HL Deb 16 February 1846 vol 83 cc912-60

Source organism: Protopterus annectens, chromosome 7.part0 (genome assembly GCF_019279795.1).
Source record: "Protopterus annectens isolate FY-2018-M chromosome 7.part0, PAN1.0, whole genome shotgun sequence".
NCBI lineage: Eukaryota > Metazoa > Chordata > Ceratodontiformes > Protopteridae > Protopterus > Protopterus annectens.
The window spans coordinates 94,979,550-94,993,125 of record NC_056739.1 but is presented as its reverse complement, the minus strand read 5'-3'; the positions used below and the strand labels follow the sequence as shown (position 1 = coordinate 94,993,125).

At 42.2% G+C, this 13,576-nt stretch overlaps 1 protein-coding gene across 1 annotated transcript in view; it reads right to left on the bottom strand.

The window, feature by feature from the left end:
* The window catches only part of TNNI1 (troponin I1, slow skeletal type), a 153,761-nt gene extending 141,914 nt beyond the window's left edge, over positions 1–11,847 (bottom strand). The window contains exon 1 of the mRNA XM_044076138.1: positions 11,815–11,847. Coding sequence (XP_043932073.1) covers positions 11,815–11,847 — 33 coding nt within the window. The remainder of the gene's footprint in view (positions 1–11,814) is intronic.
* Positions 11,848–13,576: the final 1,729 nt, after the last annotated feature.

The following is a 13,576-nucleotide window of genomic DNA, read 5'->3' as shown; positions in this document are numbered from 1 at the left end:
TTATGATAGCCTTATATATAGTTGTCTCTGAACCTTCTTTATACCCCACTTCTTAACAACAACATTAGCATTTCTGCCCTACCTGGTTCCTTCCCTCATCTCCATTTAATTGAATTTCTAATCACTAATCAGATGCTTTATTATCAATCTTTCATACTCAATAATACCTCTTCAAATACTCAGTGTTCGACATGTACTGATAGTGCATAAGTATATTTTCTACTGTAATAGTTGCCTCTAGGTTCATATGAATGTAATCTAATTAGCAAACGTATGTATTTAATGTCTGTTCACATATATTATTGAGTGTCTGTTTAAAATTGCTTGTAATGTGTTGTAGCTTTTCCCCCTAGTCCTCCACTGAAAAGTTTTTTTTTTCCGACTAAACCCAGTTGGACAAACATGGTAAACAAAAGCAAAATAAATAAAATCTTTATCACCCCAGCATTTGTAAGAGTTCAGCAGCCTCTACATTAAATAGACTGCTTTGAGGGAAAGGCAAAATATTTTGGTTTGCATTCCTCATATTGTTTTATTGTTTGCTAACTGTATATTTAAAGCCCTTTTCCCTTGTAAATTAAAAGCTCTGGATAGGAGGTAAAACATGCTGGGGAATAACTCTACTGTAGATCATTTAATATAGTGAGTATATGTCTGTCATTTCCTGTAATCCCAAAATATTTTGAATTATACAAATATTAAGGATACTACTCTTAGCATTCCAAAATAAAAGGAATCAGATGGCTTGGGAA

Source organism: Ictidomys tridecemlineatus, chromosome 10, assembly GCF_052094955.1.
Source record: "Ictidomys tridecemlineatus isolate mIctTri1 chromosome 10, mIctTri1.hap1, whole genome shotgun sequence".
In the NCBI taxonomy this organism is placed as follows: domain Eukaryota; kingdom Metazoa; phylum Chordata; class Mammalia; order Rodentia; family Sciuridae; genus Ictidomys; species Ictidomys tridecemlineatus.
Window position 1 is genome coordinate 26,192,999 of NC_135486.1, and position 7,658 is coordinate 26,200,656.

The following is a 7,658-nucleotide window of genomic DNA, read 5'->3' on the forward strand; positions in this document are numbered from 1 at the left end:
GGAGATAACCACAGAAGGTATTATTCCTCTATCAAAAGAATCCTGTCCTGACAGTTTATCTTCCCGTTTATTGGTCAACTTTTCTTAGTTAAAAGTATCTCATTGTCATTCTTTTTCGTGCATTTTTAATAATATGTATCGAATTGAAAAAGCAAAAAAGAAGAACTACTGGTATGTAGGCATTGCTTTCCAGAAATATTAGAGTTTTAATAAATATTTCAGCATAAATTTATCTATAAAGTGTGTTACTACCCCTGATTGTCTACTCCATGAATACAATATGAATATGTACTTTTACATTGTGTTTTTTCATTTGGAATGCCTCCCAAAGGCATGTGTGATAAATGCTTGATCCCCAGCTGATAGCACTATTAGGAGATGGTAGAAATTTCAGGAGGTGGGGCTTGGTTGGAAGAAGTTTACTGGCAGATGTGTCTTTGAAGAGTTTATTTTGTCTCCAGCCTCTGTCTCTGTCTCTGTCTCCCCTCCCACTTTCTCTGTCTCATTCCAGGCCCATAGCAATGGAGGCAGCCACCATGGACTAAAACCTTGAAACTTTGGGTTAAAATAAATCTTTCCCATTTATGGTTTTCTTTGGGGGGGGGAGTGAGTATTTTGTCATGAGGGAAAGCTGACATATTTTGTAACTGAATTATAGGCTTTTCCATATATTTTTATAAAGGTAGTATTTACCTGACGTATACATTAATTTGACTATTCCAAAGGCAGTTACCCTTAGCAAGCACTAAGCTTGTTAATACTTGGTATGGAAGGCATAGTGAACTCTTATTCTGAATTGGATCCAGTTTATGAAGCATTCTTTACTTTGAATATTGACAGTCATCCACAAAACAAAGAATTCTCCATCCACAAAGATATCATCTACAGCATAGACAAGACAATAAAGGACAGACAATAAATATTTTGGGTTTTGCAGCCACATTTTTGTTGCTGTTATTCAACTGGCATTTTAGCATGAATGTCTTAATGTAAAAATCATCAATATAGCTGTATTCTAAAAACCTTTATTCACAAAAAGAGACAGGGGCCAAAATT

said: I rise pursuant to the notice I gave, for the purpose of moving that a Select Committee be appointed to inquire into the peculiar burdens on real property, and the impediments to agricultural transactions caused by the present system of excise duties, poor laws, and local taxation. Although I am given to understand, that it is no longer the intention of Government to oppose this Motion, I feel that the House will expect that I should make some statement of my motives for selecting the present moment to submit so important a Motion to your Lordships, as well as some explanation of the grounds on which those with whom I generally act, have hitherto opposed similar Motions when brought forward by others. In stating my own motives, I believe I shall state the motives that influenced the conduct of those other noble Lords who are the friends of the principle of protection, and acted as I did when the question of peculiar burdens was mooted. I hold that protection to agriculture and peculiar burdens on land are so intimately connected, that you cannot entertain either of them as a separate question. You must consider them conjointly, and you can only look on this joint subject in one of the two following points of view; namely, the continuation of both, or the removal of both. You cannot retain the one, and dismiss the other; or, in other words, advocate free trade in corn, without contemplating an equalization of taxation. In support of this opinion I can quote high authorities—Mr. Ricardo and Mr. M'Culloch were of this opinion; and, if I mistake not, my noble and learned Friend near me (Lord Brougham), in the year 1820, made a similar declaration, and then at least maintained that not only were there peculiar burdens on land, but that those peculiar burdens, as long as they remained, demanded a countervailing duty on the importation of foreign corn. Now, if the choice were fairly offered me, which of the alternatives I would prefer, I should not for a moment hesitate, but instantly declare for the continuation of both burdens and protection, instead of the removal of both. I should make this choice on general motives of great national advantages, economical considerations, and principles of justice towards some of our Colonies. I believe, that a duty on foreign corn, as a balance to the imposition of peculiar burdens, is the most economical bargain that the community at large can strike with the agriculturists. A certain sum of money is required for purposes of general policy, in which the whole community are equally interested; and it is to the advantage of all classes that the country should make an agreement with the landed interest, that they should pay this sum, on condition that in return they should be allowed a countervailing duty on the importation of foreign corn. The motives of national policy on which I would make the choice, are, the conviction that it would tend to render this country more independent of foreign States, and the belief that protection materially assists the growth of native manufactures, and extends the field of domestic industry. The colonial considerations which would influence my choice, would be the power we should then have to favour Canada and other settlements, by admitting their produce at a lower duty than grain the produce of foreign soils; and the hope to extend by such means the intercourse and goodwill between the Colonies and the parent country. Such are my motives for preferring a continuation of the present system; but unfortunately there seems no longer much chance of the choice being any longer submitted to us; and I must confess it is in anticipation of the probability of all protection being permanently removed, that I make the present Motion. My Motion is rather the consequence and natural sequel to a repeal of the Corn Laws, than a distinct or obstructive measure; for had I not contemplated the possibility of an early adoption of the Government proposal, I should never have thought of bringing forward the present subject. My object therefore is not delay, for I hold that a Committee on the peculiar burdens on land, would rather facilitate the consideration of the great question of protection, than tend to place difficulties or delay in the way of it. Having made these preliminary remarks, I will proceed with as much brevity as the subject will admit of, to state my views with regard to the main objects the Committee will have to take into their consideration. I find in the Report of the Poor Law Commissisoners on Local Taxation, twenty-four distinct rates enumerated; but those rates are merely classed as to the mode of raising them. Ten are raised on the basis of the poor rate, eight are raised on the same basis in practice but not in law; and six are raised on independent bases. From experience, however, I will state, that the whole of these various rates for various purposes are raised in the same manner as the poor rate, and, whatever the law may be, affect in practice real property alone. I wish, before I proceed further with the subject, to adopt a new principle of classification, and make a distinction between those rates which are raised for purely local purposes, and those which have a general interest. I wish to draw a line between rates which are for objects which merely advantage those from whom they are levied, or those who live in their immediate vicinity, and such rates or taxes as are applied to general purposes, which equally affect every member of the community. By the former I mean such rates as the drainage taxes, the general sewers rate, the rural police rate, and the like, which, although very heavy in certain districts, ought to be borne exclusively by those for whose advantage the sums raised are applied. I should no more think of removing these burdens from off the shoulders of those who now pay them, than I should think of relieving the inhabitants of towns from those taxes which bore exclusively on their peculiar interest, and which they only could have any great object in maintaining. In other words, I should no more think of relieving the lands in the Bedford Level, or the marsh lands of the East Riding of Yorkshire, from their drainage taxes, than I should of relieving the inhabitants of towns from their paving, lighting, and watering rates. The objects are local, and so ought the purpose of the rate to be. What is it to the farmer in the marsh lands I have alluded to, that Exeter or Bristol are well lighted and paved? To neither of these classes of taxes—namely, the drainage rates in counties, and the paving, lighting, and watering rates in towns, will my subsequent remarks apply. My wish is, to draw attention merely to such taxes as are for general purposes, although they are levied on real property alone. Now, I hold that the maintenance of the poor, the defence of the country, and the administration of justice, are objects which equally interest all. I will not wrong the fundholder, nor will I wrong the manufacturer, nor him whose capital is embarked in mines, so far as to say that they have less bowels of compassion than the landholder or the possessor of houses. The maintenance of the poor is, and ought to be, an object alike dear and interesting to all: it is a national object, and not the peculiar interest of the holders of a peculiar sort of property; and all ought to contribute to it, as all are equally interested in it. The defence of the country is also a great national object; and if the militia is called out, it is not only to protect land and houses, but to protect all capital, whether vested in manufactures or commerce, in town or in the country. The militia rate, therefore, like the poor's rate, is raised for a general object. So with the administration of justice. The prevention of crime, the preservation of life and property, and the punishment of those who destroy either, are effects proceeding from the due administration of justice, which equally benefit the possessor of personal property as the landowner or house proprietor. If, therefore, in going through the four-and-twenty rates enumerated by the Poor Law Commissioners, I find any for the abovenamed purposes, I set them down as taxes for general purposes; and, as such, I consider that they ought to be equally borne by all classes of the community. Now, let the House consider how the poor rate and all taxes raised on the same basis affect the landowner, as compared with the possessor of all other kinds of property. The original intention of the Poor Law was not that real property alone should pay the whole of the poor rate: according to the Act of Elizabeth, every man was to be rated according to his ability to pay; but, first, because there was little but real property in the country, and next, because there was a difficulty in ascertaining the exact means of the ratepayer, the practice grew up of rating visible property alone; this practice of rating real property alone was long established before the annual Acts were passed which make the practice law. Compare, now, the working of this law as it operates on the agriculturist, and the manufacturer who embarks his capital in a mill. The capitalist would contribute to the poor rate only according to the rateable value of his mill and premises; the mill is rated as a building at its letable value: but even here a scale is adopted which is favourable to the millowner as compared with the farmer; for in many comities (Westmoreland, for instance), land is rated at the rack-rent, houses at two-thirds, and mills at only one-half. This great capitalist would collect from agricultural districts, far and near, the most able and healthy workmen he could find; and while they were strong and active, he would derive profit from the work of their arms; but when sickness came on, or trade grew slack, he could dismiss his artisans, and leave them to be supported by the parishes from which he had taken them. If he made his fortune and wished to retire, he could close his mill, pay no rates at all on it as an unoccupied building, and throw back on the land the hundreds or thousands whom his mill had attracted from agricultural industry. Contrast this with the position of the farmer, and observe the different way in which the same law operates on different classes. The farmer has no choice: he must either employ the superabundant labourers in his parish, or pay for their maintenance in the shape of rates. He cannot increase or diminish the number of his workmen, as the work to be done on his occupation rises or falls in amount, without being subject to the countervailing operation of increased or diminished rates. In other words, he is mulcted to the amount of the labourers he discharges; and the consequence is, that in must parts of England, the farmers employ on their land, and keep in their pay, a great many more hands than the strict economical working of the farm absolutely requires. Thus the amount of actual rate paid by the farmer does not correctly represent the full amount of his contribution to the maintenance of the poor. I do not object to the mode generally adopted in respect to the relative rating of land or houses; but as some strange conclusions have been drawn from the statements made by the Poor Law Commissioners in regard of the subject, I will trouble the House with a few observations on the question. In the Report of the Poor Law Commissioners, it appears that in 1826, land paid in the proportion of 69 per cent. to the rates, houses in the proportion of 26 per cent., and other property 5 per cent.; whereas in the year 1841, land paid 52 per cent., houses 37 per cent., and all other property 11 per cent. From this statement it has been argued that land had gained an undue advantage, and houses suffered an unfair injury, because the per centage paid by land had diminished, and the per centage paid by houses increased, in their relative proportions to the gross amount of contribution. There could not, however, be a more feeble argument, or a more absurd conclusion; for any man with his eyes open must perceive that such a consequence must be the inevitable result of the unprecedented increase of the number of houses, and the necessary decrease in the quantity of field-land. Every town and village that springs up, every railway and mill that is made, diminishes, to the amount of the ground they occupy, the quantity of land rated as such, and adds to the number of houses and other buildings in the rate-book. At Newcastle a whole parish has been recently covered with houses; some persons remember Brighton a fishing village; in every direction, fields are disappearing, and towns, or quarters of towns, extending. It must be observed, however, that houses are generally rated at one-third less than land. Of this, however, I do not complain, for houses are perishable property, while land remains for ever; but let the free traders take care how they use this argument on the present occasion, lest I use it with double force on the other and approaching occasion; for if they use it against land, and in favour of houses and mills, I will apply it, on a coming day, when I will ask you, if perishable property requires favour and protection, what more perishable, and, therefore, what more deserving of protection, than that great article of food which depends upon clime and season, which may be damaged in the seed or blighted in the leaf, which the thunder-storm of an hour may lay, or the frost of night cause to wither, destroying, in the course of one short day, the toil of many laborious months? It is well for me to talk of perishable property requiring special favours; but let the free trader beware how he uses it. I will now proceed to another, and what I consider the most objectionable, portion of the laws regarding the poor, I mean the Law of Settlement. I condemn that law altogether; for it is not only injurious in the extreme to the agricultural body, but it affords no corresponding benefit to the manufacturer. It is the cause of expense to the ratepayer, and the cause of annoyance to the pauper. In times of manufacturing prosperity artisans crowd to the great scenes of industry: a sudden check comes in the demand for goods (a glut in the market, or a sudden fall of price); the manufacturer can no longer afford to employ so many hands; workmen are thrown out of employment; many require relief; then begins the odious working of the law of settlement—removals, appeals, long investigations and disputes between parish and parish, during which hundreds of artisans are sent back to distant and rural districts, where they become a heavy charge on the land, and where there is no demand for the peculiar skill they have learned. After a short time, trade again revives; the manufacturers are in want of hands; the towns having removed the poor that did not belong to them, cannot supply them; the manufacturer is at once short of hands, and obliged to pay high wages; while hundreds of artisans are chargeable in distant districts, each saying, "I know there is work to be had in Norwich or in Birmingham; but here I am at a distance (perhaps in Northumberland or Devonshire), and have no means of reconveying myself to the market where labour is again in demand. I do not want to remain idle, but your law of settlement removed me to this out-of-the-way parish when I was in distress; and here I must for ever remain a charge on the country, because I have no money to find my way back to the town where the skill I have acquired is likely to find employment." The artisan knows nothing of rural occupations, and is a dead burden to the farmer. My Lords, you may rely upon it, if you adopt free trade principles in the labour market, your first step must be to destroy the law of settlement altogether, and let the farmer hire, and the labourer seek, work in whatever market they please. You now shackle their movements, and confine their choice. The labourers are as much bondsmen to the parish as the serfs in Russia are slaves to the property. The forced migration caused by the law of removal prevents the poor from selling their labour in the dearest market, by entailing on them the expense of a journey back to the scene of their former industry. The noble Lord continued by saying that he trusted they were approaching to the end of this system, and that instead of the present law of settlement, there would be a common fund, out of which the poor man might be relieved, in whatever place he was, and thus get rid of the enormous costs of removals, appeals, trials, examinations, and the dragging of poor people and their relations from one place to another merely to prove a settlement. He had alluded to this subject, because there was reported to be an intention on the part of Government to offer as compensation to the agricultural community for the repeal of the Corn Laws an alteration in the law of settlement. Now, if that alteration were carried out on the principle of Sir James Graham's Bill of last year, it would be a total failure, when attempted to be put in practice; and he feared that if the Corn Laws were first repealed, the measure of the right hon. Baronet would be adopted. Making birth a means of obtaining settlement would lead to enormous cruelty, in forcing females likely to give birth to children, out of one parish into another, in order that their offspring might not fall to the parish from which the parents were driven; and making residence in towns for so many years a settlement would be found impracticable, and too heavy a burden on the owners of property in those towns. That measure, therefore, was no compensation whatever for the repeal of the Corn Laws. The only remedy was to get rid altogether of the law of settlement. He next came to the Highways' rate. The highways, he maintained, were for the benefit of the towns as much as of the country through which they passed; he knew, from personal experience, that the two towns at the termini of a high road were the only places to which they were of much use; they were of very little use to the intervening country. He considered, therefore, that the highway rate was a tax for general purposes. He would next allude to another subject—Tithes—which he did not consider as a burden on the cultivation of the land. He was aware that he differed from many noble Lords on this subject; and he wished to explain what he meant when he said that tithes were not a burden on the land, because he might hereafter be erroneously quoted. Previously to the commutation, tithe seriously interfered with the cultivation of land. It made some persons adopt one system of crops instead of another, and it made others not to lay out so much upon their land as they otherwise would, because they did not like that any portion of their outlay and ingenuity should be paid to another person. But from the moment tithes were commuted, they no longer interfered with the agricultural cultivation of the land. They became merely a debt upon the property. The produce of the soil brought the same in the market now to the occupier in every way as if there were no tithe upon the land. In fact they merely diminished the value of the fee-simple of the land. He must go a little further. He looked upon the land tax and tithes just like mortgages and any other charge upon property which did not interfere with agricultural cultivation. He did not consider them as peculiar burdens on the occupiers; and he viewed them in the same light as the direct taxation of land in France. The direct taxation on land there diminished the value of the land when you had to sell it, but it did not interfere with the agricultural cultivation. He would allude next to the latter part of his Motion, and refer to the malt tax. He knew that this tax was not supposed to be a peculiar burden on land; but that opinion he main- tained to be erroneous. Who paid the chief of the malt tax? The consumers of beer. All the community were upon an equality in this respect, for all were consumers: therefore that portion of it which was paid by the consumer must be considered as equally weighing upon the agriculturist as upon all other classes that drank beer. But that was not all. The duty naturally diminished the consumption, and the farmer suffered in proportion to the diminished demand for barley. In addition, therefore, to the portion which he, in common with the rest of the beer-drinking community, bore of the burden, he had the peculiar loss which the duty caused by the restriction put upon the market of this kind of grain. His loss was exactly the difference there would be in the quantity of barley required without a malt tax, and the quantity now consumed with a malt duty. In many soils the farmer could, with advantage to himself, introduce barley in the rotation of crops, instead of exhausting the land by a wheat crop; but the malt duty kept down the demand for the best qualities, and rendered the seconds totally unproductive; because, if he attempted to malt the inferior barleys, for fattening purposes, and thus turn them to good account on the farm itself, the exciseman stept in, and a heavy penalty was inflicted for turning to useful purposes the produce of his own labour. In fact, by not allowing the farmer to use his barley as he liked, you placed him in the same position as you would place a manufacturer if you told him "you may manufacture cloth, but you must not wear a coat made of it." This prohibition, under fine, to use his barley, and the diminished demand for malt caused by the duty, were the peculiar burdens the land sustained in consequence of the tax. There was another excise duty, the repeal of which would be a benefit to all classes, especially to the owners of real property—he meant the excise upon bricks. It fell heavy on the possessors of town lands, and added greatly to the expense of cottages and farm repairs; and he need hardly add it caused a great loss to the proprietor whose lands contained clay particularly suited to the making of bricks. There was another excise duty which also might be considered as a peculiar burden on land, namely, the excise on hops: it was of small amount; but where it was felt it was very oppressive. Having now alluded to some of those burdens to which the land alone was subject, he would ask to what portion of the general taxation of the country did not the landowners contribute in the same proportion as all other classes of Her Majesty's subjects? Did they not contribute to the Customs the same as any other consumer? Did they not pay to the revenue of the Post-office? Were they not also taxed to the income and property tax? Did they not pay stamp duty? If he might claim the attention of his noble and learned Friend on the Woolsack, he would say that perhaps the agricultural interest had as much reason to complain of the department over which the learned Lord presided, as of any other office in the Government. In all the law reforms which the noble Lord had brought forward lately, care was taken to preserve the same liabilities to the stamp duties and legal expenses in respect to the transactions regarding real property, as existed previous to the so-called improvement in the law. When the Bill of Lease and Release was before them, the duty was carefully maintained at the same amount, so that a double duty was now paid on the single instrument. The transfers of mortgages, the transfers of land, the title-deeds, in fact every step in proceedings respecting the settlement or management of landed property, were enormously expensive and oppressive, in consequence of the clumsy laws and high duties respecting them. An attempt had been made to alter the law touching the transfer of real property; but only increased confusion followed, and the result was that on the purchase of the smallest quantities of land your attorney continues to hand you in a bill of three or four pages for the cost of the most simple transaction. What had been done for the due registration of deeds? In no country in Europe was less convenience and facility afforded for the purshasing of land, or the transfering of mortgages; and when he compared the difficulties in this country with the facilities in France, he must denounce our system in this respect as a blot and a stain on the Legislature. His noble Friend had added, or intended to add, by way of Amendment to the present Motion, an instruction to the Committee to inquire into the exemptions to taxation afforded by the Legislature to landed property. He (Lord Beaumont) had no objections to the Amendment. He thought the number of exemptions from the taxes imposed on other parties very small; it was almost confined to the legacy and probate duty. That was evidently a case in point: personal pro- perty had a right to complain of the inquality of the tax, and the sooner the law was revised the better. Certain articles also of an agricultural nature—dead stock, were exempt from the duty on insurance; but those articles were from their very nature constantly exposed to injury, and the insurance on them was consequently high. A painful circumstance had also increased enormously the risk and danger agricultural stock was exposed to; and it was in consequence of that additional risk that the difficulty of insuring the property arose. I allude (the noble Lord continued) with pain and regret to the violent and exciting language addressed to the labouring population by the emissaries of an agitating club, and although I am certain their employers would not authorize such language as their hired orators adopted; and though I would fain believe that the speakers themselves were ignorant of the consequence of their declamation, I cannot conceal from myself the positive fact, that destruction to exposed agricultural property has often followed close on the public meetings where such violent language has been used. I have no objection to strong language in debate; I am not very sensitive when hard names are showered down on the heads of landlords and farmers; I, perhaps, sometimes myself employ expressions which can scarcely be called very mild; but when words are uttered tending to excite a passion for revenge and destruction in the minds of an ignorant audience, I think I can scarcely be too loud in condemning such an abuse of the right to discuss a great public question. Returning to the subject before the House (the noble Lord continued by saying), he had heard of certain intended measures being put forward by the right hon. Baronet at the head of the Government, as a compensation to the land for the repeal of the Corn Laws. Now, he (Lord Beaumont) contended that the proposed measures could, under no circumstances, be considered as a compensation; and even if a real compensation were thought of, how could they overcome the difficulty of exactly estimating the amount of the loss, on the one hand, to which the compensation, on the other, must be adjusted? The exact amount of protection about to be taken away, was the precise difference between the price a farmer would receive for his produce under a free-trade system, and that he received under a protecting law. The loss thus estimated was to regulate the diminution of taxation; but the most ingenious calculator in the world could not ascertain the exact sum, in the first place, on which the whole of the operation was to be based. Compensation on a just principle was impossible; and, perhaps, his noble and learned Friend had suggested a more practicable inquiry when he said, that the true way of trying the question was to see how the English farmer would be enabled to stand competition with the foreign one. When the time come to enter upon that part of the subject, he (Lord Beaumont) would be prepared to go into it at length. He had seen some strange statements made as to the relative portions of taxation land in England and land abroad bore. The only burden land in France bore was the direct taxes; and those, if valued per acre, were not half what the land in England paid. The occupier was subject to no indirect taxation for the land he cultivated; and, therefore, according to the theory of those who held tithes and land tax to be no burden on the occupation of land in England, the French farmer was totally exempt from all burdens in the cultivation of his land. In most of the German States the direct taxation on land was, to the acre, much less, again, than in France; and when you extend your views to Southern Russia and the Turkish Provinces, the whole taxation, per acre, was as 2 to 100 when compared with the acre of English soil: so that if you try the question by the test of competition, you must come to the conclusion that the producing agriculturist is taxed to double, at least, of any farmer on the continent of Europe. There are (continued the noble Lord) several other smaller indirect burdens to which I should have called the attention of the House, if I had not the prospect of obtaining a Committee. Before I sit down, however, I would fain say a word with regard to my own conduct on this subject. I have invariably clung to the system of protection, for the reasons I have so often stated to the House; but I distinctly say now, that if well-attested public opinion should declare itself constitutionally to be against the continued maintenance of that system of protection, I shall not turn round in a sulky humour, and try to increase the evils of a law carried against my opinion; but on the contrary, submit in good will to what will then be the adopted measure of the Legislature, and try to palliate the misfortune, rather than exaggerate the evil consequences which I firmly believe will inevitably follow so ill-advised an enact- ment. In other words, I will attempt to pacify rather than to agitate. Such is the course I myself am ready to take; and I trust all those, my noble Friends, who think with me on this important subject, will also exert their great and powerful influence to prevent an evil greater than even that against which we are struggling, namely, the evil of raising class against class, and keeping up the invidious distinction between manufacturers and farmers. I have never joined in the abuse heaped upon the right hon. Baronet at the head of Her Majesty's Government. I believe his statements regarding the change in his opinions; and I conclude that he is under the delusion that he is at present acting for the best. I respect his sincerity, and I admire his courage; but this I will say, if he carries this measure in this present Parliament, it will not be the triumph of opinion, but the consequence of a confusion amongst political parties. If he triumphs, he will triumph over public opinion, because he will then have carried his measure against the opinion of the country, as declared at the last general election; he will carry it against the opinion of the House of Commons, as declared in many divisions; he will carry it against the opinion of the House of Lords, as also declared by numerous divisions; and, above all, he will carry it against the opinion of the majority of his own Cabinet, as made known to us by recent explanations. I have said that I would submit to the consequences of the victory in good will, if that victory is gained by the force of public opinion. Let the Government, therefore, look to it; let them appeal to the country, and obtain, if they can, an expression of public opinion in their favour. Let them follow up the expression of public opinion out of doors by securing the opinion of the majority in the House of Commons, and I then should doubt the propriety of this House offering a continued opposition to the measure. If this be done, the measure, however much we may condemn it, will have gained in a constitutional manner the sanction of the Legislature; but, as it now stands, it can only be carried by an able, but scarely justifiable, manœuvre of party polities.